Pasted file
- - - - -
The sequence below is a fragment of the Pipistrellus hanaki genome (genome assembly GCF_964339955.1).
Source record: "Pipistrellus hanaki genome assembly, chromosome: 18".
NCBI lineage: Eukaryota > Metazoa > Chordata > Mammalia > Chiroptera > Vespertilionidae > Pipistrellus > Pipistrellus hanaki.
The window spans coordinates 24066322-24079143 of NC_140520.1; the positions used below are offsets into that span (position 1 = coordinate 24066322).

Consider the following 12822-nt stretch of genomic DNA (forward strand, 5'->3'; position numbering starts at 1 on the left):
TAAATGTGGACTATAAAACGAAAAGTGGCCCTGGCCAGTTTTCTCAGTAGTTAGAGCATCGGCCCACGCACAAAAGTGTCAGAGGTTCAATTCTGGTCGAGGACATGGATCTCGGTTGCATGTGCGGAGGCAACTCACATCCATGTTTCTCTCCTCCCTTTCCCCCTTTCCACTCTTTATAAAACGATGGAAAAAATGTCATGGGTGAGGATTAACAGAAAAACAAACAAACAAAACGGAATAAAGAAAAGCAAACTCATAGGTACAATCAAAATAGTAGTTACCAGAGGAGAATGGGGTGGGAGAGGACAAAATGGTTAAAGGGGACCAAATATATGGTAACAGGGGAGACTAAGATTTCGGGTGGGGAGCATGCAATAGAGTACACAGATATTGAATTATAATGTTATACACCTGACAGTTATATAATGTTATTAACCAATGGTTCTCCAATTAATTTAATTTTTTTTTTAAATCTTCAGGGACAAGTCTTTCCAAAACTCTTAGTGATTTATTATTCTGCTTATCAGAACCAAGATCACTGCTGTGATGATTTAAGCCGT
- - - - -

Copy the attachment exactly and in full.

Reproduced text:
The sequence below is a fragment of the Pipistrellus hanaki genome (genome assembly GCF_964339955.1).
Source record: "Pipistrellus hanaki genome assembly, chromosome: 18".
NCBI lineage: Eukaryota > Metazoa > Chordata > Mammalia > Chiroptera > Vespertilionidae > Pipistrellus > Pipistrellus hanaki.
The window spans coordinates 24066322-24079143 of NC_140520.1; the positions used below are offsets into that span (position 1 = coordinate 24066322).

Consider the following 12822-nt stretch of genomic DNA (forward strand, 5'->3'; position numbering starts at 1 on the left):
TAAATGTGGACTATAAAACGAAAAGTGGCCCTGGCCAGTTTTCTCAGTAGTTAGAGCATCGGCCCACGCACAAAAGTGTCAGAGGTTCAATTCTGGTCGAGGACATGGATCTCGGTTGCATGTGCGGAGGCAACTCACATCCATGTTTCTCTCCTCCCTTTCCCCCTTTCCACTCTTTATAAAACGATGGAAAAAATGTCATGGGTGAGGATTAACAGAAAAACAAACAAACAAAACGGAATAAAGAAAAGCAAACTCATAGGTACAATCAAAATAGTAGTTACCAGAGGAGAATGGGGTGGGAGAGGACAAAATGGTTAAAGGGGACCAAATATATGGTAACAGGGGAGACTAAGATTTCGGGTGGGGAGCATGCAATAGAGTACACAGATATTGAATTATAATGTTATACACCTGACAGTTATATAATGTTATTAACCAATGGTTCTCCAATTAATTTAATTTTTTTTTTAAATCTTCAGGGACAAGTCTTTCCAAAACTCTTAGTGATTTATTATTCTGCTTATCAGAACCAAGATCACTGCTGTGATGATTTAAGCCGT